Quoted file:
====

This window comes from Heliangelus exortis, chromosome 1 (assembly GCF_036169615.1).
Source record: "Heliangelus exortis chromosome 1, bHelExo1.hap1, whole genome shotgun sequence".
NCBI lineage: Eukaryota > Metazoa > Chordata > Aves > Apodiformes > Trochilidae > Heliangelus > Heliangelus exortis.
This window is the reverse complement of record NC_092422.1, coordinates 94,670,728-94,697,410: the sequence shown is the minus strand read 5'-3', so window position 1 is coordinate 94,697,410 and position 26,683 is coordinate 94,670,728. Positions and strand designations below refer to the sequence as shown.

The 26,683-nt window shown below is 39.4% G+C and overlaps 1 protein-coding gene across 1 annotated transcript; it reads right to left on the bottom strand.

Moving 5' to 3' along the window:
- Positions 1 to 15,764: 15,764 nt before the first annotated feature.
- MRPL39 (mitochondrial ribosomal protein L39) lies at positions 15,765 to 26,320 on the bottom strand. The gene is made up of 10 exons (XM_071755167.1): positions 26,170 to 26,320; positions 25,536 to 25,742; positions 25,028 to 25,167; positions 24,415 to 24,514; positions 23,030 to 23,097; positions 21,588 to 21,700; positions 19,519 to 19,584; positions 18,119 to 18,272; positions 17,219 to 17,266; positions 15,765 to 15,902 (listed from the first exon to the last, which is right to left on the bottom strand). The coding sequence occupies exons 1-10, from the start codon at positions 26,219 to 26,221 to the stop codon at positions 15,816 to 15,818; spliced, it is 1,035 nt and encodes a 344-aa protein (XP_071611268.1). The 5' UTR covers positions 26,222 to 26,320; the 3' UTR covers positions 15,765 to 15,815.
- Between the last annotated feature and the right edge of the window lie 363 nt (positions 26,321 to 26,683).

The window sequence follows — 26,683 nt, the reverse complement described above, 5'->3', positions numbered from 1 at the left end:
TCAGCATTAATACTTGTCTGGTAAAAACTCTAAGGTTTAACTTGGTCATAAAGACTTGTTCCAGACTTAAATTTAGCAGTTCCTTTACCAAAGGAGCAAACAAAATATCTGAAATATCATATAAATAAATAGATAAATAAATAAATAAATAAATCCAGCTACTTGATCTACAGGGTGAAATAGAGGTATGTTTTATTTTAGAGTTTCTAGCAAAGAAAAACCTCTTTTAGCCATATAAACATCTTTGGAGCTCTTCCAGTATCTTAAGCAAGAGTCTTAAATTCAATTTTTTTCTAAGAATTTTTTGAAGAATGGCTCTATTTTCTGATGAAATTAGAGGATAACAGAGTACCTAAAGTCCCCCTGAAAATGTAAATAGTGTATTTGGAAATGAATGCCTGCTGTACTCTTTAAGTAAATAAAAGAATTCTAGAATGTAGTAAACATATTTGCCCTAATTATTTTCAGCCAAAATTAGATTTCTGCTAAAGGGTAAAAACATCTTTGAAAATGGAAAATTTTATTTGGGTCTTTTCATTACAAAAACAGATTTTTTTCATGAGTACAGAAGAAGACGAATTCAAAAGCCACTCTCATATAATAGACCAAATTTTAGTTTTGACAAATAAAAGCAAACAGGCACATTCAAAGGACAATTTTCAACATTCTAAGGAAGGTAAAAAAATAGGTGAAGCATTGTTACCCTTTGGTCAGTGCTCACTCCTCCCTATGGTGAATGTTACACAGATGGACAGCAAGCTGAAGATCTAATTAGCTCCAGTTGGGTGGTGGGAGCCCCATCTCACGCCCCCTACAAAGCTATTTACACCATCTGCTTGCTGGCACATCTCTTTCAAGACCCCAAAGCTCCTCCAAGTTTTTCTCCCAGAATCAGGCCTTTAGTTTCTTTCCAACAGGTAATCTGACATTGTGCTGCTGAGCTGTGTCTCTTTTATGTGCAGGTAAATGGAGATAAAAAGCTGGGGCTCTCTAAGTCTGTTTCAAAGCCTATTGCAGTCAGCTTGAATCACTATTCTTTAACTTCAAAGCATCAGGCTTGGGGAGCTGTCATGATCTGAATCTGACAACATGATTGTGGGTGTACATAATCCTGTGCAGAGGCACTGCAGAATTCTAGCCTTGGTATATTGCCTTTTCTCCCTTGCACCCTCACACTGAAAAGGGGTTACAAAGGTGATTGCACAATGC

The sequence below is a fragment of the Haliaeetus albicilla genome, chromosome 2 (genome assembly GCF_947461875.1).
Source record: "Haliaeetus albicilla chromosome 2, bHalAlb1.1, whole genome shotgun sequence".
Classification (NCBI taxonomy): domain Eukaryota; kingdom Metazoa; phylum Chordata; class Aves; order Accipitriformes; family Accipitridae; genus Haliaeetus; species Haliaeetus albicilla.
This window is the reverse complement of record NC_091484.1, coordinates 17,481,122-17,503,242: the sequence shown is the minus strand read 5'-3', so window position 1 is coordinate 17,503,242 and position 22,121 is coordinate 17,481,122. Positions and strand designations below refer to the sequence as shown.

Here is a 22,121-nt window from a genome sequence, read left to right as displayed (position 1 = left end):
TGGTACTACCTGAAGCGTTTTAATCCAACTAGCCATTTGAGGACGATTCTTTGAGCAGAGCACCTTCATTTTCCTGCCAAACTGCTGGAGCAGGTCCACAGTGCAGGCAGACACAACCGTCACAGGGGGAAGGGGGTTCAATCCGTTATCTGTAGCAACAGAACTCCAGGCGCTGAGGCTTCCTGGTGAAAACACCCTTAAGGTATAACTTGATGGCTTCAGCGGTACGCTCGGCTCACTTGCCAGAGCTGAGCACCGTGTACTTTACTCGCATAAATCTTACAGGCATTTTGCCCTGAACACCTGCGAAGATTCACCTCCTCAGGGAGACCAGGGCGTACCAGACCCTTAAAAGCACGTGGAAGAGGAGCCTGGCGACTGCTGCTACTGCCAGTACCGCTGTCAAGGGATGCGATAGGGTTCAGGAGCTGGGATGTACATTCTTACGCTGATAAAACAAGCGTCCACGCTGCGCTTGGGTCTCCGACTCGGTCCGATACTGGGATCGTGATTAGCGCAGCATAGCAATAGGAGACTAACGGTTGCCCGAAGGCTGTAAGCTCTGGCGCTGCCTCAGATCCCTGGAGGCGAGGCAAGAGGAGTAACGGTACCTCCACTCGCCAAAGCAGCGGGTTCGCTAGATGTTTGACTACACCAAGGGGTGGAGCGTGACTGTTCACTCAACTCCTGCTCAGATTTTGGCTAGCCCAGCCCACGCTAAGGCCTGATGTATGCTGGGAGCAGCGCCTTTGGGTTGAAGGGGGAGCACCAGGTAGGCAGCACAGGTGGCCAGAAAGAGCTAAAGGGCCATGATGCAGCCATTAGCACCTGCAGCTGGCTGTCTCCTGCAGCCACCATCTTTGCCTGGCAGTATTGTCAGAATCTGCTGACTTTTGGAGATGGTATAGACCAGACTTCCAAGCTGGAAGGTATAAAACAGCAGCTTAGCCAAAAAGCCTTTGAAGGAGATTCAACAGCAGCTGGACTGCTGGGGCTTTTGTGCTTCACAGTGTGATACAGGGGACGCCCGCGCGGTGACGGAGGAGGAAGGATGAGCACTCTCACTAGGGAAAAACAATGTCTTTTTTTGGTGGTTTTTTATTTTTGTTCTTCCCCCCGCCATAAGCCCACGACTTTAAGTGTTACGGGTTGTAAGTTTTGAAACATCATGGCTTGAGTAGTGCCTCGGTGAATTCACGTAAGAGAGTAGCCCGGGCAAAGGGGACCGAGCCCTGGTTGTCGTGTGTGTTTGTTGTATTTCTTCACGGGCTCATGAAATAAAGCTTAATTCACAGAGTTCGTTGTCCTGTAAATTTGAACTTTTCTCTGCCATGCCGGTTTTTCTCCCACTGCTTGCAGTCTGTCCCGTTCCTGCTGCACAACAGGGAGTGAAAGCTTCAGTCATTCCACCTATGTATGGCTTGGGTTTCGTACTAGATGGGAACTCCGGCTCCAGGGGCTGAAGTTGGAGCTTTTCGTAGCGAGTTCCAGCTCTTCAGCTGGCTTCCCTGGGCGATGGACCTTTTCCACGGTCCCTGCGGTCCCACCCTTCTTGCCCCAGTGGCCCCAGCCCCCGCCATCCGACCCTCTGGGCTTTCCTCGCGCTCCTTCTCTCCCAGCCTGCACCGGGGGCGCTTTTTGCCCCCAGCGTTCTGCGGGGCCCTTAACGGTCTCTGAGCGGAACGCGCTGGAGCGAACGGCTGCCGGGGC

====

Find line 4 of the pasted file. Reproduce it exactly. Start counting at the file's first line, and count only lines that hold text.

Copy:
This window is the reverse complement of record NC_092422.1, coordinates 94,670,728-94,697,410: the sequence shown is the minus strand read 5'-3', so window position 1 is coordinate 94,697,410 and position 26,683 is coordinate 94,670,728. Positions and strand designations below refer to the sequence as shown.